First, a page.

It wasn’t their deal and they haven’t been hesitant in making sure everyone knows that, but state senators have found a method to uphold a deal with the

state college officials anyway.

The deal was struck by Gov. Nixon. In exchange for a budget cut of approximately 5%, four-year universities and two-year colleges would hold the line on tuition; a modest budget cut and no tuition hikes. The Senate Appropriations Committee broke the deal, cutting $14.7 million

deeper. The full Senate has restored the money.

Sen. Kurt Schaefer, a Republican from Columbia, tells colleagues it might be right to uphold

the deal, but prudent to let college officials know that might not happen


“But I think what we need to send is a message to those institution s as well,” Schaefer tells colleagues. “The next time you cut a deal you better include everybody who’s part of the equation.”

The committee made the cut as part of its effort to reduce the budget submitted

by the governor by $500 million.

Senate Appropriations Committee Chairman Rob Mayer (R-Dexter) says he had no input on making the deal.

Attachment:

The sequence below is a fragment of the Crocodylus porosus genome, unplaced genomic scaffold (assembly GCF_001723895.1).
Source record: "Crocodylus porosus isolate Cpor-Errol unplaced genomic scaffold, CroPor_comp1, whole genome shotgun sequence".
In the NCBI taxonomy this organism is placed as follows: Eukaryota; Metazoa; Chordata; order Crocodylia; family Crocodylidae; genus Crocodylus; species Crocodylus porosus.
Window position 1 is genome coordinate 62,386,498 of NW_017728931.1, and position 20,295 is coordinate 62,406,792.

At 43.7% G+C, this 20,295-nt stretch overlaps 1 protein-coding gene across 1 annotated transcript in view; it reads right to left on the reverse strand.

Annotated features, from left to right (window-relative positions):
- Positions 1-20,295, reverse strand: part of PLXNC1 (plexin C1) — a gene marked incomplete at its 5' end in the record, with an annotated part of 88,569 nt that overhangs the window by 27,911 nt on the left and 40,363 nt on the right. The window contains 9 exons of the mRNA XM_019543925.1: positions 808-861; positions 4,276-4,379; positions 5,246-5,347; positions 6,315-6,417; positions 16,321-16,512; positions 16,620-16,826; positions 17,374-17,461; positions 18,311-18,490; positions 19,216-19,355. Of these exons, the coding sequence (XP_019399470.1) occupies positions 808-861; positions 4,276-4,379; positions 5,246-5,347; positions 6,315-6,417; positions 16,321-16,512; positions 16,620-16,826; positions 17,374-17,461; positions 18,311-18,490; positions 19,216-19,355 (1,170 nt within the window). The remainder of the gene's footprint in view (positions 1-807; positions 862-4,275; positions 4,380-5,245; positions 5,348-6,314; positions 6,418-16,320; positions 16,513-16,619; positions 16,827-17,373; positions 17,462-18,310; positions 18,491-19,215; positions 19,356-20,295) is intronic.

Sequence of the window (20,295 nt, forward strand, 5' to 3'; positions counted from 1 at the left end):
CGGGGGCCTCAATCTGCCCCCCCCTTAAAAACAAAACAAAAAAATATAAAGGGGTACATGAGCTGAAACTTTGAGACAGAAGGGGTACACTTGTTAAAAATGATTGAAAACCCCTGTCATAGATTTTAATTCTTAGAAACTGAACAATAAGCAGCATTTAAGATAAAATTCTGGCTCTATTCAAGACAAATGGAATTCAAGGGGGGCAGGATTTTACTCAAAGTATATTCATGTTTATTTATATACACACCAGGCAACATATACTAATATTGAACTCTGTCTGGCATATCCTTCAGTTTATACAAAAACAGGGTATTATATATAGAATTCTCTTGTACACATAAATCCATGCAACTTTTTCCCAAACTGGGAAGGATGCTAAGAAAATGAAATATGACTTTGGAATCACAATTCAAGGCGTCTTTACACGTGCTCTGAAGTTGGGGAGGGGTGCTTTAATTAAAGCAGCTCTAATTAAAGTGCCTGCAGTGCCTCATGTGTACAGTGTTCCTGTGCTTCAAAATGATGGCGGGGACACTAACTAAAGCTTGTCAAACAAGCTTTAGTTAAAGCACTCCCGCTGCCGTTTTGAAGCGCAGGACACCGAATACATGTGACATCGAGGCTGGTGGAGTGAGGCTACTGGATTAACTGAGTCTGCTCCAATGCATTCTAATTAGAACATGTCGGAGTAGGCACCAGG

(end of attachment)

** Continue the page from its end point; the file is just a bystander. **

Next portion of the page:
“I know that the governor made an agreement with the higher ed community and certainly I was not a part of that, didn’t learn about it until I think about 15 minutes after the news conference,” Mayer tells the Senate. “And I guess that negotiation took place, what, back in October or November of last year?”

Mayer has proposed that the restoration be paid for by removing a exemption from the two percent insurance premium tax enjoyed by managed care providers.

That move is expected to raise $20 million annually. The Senate has approved and returned to the House a $23 billion state spending plan that is $450 million leaner than the budget submitted by Gov. Nixon in January.

AUDIO: Brent Martin reports [:60 MP3]